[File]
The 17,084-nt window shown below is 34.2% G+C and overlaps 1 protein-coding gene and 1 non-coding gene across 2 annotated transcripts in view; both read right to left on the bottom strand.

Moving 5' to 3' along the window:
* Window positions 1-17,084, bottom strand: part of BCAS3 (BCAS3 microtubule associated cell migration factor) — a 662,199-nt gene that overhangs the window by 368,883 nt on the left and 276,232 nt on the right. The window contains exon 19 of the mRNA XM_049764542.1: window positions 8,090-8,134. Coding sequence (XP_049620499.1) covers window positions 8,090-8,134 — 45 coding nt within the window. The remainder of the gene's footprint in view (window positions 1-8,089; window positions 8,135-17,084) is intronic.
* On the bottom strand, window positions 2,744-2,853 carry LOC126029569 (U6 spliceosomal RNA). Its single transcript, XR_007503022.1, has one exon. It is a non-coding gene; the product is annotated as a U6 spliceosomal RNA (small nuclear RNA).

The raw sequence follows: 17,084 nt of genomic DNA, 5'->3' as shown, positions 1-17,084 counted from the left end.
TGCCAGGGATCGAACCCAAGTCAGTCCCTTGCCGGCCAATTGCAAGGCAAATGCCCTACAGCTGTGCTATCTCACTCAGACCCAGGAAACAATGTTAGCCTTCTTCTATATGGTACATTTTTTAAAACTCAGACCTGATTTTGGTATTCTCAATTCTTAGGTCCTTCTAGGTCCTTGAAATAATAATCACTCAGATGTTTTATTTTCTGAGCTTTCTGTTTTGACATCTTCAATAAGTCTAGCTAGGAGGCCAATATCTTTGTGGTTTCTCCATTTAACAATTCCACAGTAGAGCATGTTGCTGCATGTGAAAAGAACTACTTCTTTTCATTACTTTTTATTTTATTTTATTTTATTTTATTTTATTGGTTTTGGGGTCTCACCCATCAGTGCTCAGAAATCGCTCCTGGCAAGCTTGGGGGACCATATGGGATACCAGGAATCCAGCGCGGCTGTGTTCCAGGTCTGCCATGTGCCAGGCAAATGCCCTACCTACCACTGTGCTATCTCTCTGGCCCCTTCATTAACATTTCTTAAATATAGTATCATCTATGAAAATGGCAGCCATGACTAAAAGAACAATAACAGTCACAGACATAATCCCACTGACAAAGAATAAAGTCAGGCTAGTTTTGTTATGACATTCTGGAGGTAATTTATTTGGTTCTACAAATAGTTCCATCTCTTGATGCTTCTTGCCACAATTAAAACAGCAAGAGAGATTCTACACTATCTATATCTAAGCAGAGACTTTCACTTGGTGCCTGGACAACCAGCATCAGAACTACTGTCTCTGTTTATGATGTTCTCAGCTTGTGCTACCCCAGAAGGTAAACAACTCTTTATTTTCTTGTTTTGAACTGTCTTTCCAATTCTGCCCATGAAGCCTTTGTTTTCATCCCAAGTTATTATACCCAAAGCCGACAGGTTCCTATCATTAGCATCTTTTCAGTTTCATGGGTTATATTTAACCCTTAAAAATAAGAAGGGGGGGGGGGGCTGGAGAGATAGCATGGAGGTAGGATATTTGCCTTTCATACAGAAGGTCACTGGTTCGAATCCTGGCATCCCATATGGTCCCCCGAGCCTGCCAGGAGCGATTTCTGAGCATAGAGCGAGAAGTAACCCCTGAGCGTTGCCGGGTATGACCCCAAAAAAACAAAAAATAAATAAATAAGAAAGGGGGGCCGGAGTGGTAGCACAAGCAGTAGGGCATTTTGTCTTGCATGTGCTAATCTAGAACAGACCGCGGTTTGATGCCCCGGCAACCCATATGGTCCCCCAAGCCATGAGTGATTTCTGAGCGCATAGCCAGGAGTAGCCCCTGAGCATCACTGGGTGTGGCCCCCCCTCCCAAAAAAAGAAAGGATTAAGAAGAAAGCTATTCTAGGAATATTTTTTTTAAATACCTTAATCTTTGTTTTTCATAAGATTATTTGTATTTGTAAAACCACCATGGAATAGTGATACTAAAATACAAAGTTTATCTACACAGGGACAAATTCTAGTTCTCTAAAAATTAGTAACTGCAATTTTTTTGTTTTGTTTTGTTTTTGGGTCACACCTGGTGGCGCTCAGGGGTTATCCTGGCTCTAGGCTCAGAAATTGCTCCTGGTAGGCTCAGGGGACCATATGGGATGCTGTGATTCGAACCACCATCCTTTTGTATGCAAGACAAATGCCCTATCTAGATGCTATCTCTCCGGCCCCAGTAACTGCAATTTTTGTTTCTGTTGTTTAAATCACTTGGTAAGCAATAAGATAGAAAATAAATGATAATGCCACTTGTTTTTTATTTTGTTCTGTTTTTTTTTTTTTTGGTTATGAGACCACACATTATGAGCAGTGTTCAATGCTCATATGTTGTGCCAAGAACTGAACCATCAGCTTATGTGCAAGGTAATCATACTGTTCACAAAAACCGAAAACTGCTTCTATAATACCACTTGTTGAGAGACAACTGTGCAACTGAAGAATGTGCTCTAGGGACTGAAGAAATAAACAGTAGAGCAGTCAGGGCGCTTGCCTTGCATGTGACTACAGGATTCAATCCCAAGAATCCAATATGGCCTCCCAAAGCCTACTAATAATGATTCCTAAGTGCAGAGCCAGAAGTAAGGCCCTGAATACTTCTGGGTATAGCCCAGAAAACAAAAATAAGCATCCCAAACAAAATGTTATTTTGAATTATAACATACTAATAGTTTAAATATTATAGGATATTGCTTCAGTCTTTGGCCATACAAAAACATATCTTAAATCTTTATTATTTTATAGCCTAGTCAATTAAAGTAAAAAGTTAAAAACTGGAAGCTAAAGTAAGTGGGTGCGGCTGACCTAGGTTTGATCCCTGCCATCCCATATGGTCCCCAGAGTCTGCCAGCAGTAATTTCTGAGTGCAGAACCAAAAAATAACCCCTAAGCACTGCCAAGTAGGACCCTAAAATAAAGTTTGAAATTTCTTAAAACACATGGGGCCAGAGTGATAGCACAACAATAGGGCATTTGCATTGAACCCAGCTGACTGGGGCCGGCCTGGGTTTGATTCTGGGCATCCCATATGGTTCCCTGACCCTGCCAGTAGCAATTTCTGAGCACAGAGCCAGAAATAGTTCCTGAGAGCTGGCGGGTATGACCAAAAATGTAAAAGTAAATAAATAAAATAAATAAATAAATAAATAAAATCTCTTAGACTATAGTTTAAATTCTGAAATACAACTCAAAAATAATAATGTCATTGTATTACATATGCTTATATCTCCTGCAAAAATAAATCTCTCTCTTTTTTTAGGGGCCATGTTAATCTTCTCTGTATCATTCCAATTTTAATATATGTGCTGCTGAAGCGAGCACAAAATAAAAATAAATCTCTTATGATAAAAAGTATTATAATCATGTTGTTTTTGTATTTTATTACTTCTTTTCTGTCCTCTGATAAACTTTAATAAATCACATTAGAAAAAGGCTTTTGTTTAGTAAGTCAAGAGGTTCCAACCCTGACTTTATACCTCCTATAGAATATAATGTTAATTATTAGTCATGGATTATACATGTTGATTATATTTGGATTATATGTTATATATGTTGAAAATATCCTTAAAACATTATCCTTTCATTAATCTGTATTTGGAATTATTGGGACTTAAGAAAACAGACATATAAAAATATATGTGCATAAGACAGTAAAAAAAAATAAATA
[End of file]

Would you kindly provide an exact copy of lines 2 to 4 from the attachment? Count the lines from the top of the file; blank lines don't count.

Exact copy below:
Moving 5' to 3' along the window:
* Window positions 1-17,084, bottom strand: part of BCAS3 (BCAS3 microtubule associated cell migration factor) — a 662,199-nt gene that overhangs the window by 368,883 nt on the left and 276,232 nt on the right. The window contains exon 19 of the mRNA XM_049764542.1: window positions 8,090-8,134. Coding sequence (XP_049620499.1) covers window positions 8,090-8,134 — 45 coding nt within the window. The remainder of the gene's footprint in view (window positions 1-8,089; window positions 8,135-17,084) is intronic.
* On the bottom strand, window positions 2,744-2,853 carry LOC126029569 (U6 spliceosomal RNA). Its single transcript, XR_007503022.1, has one exon. It is a non-coding gene; the product is annotated as a U6 spliceosomal RNA (small nuclear RNA).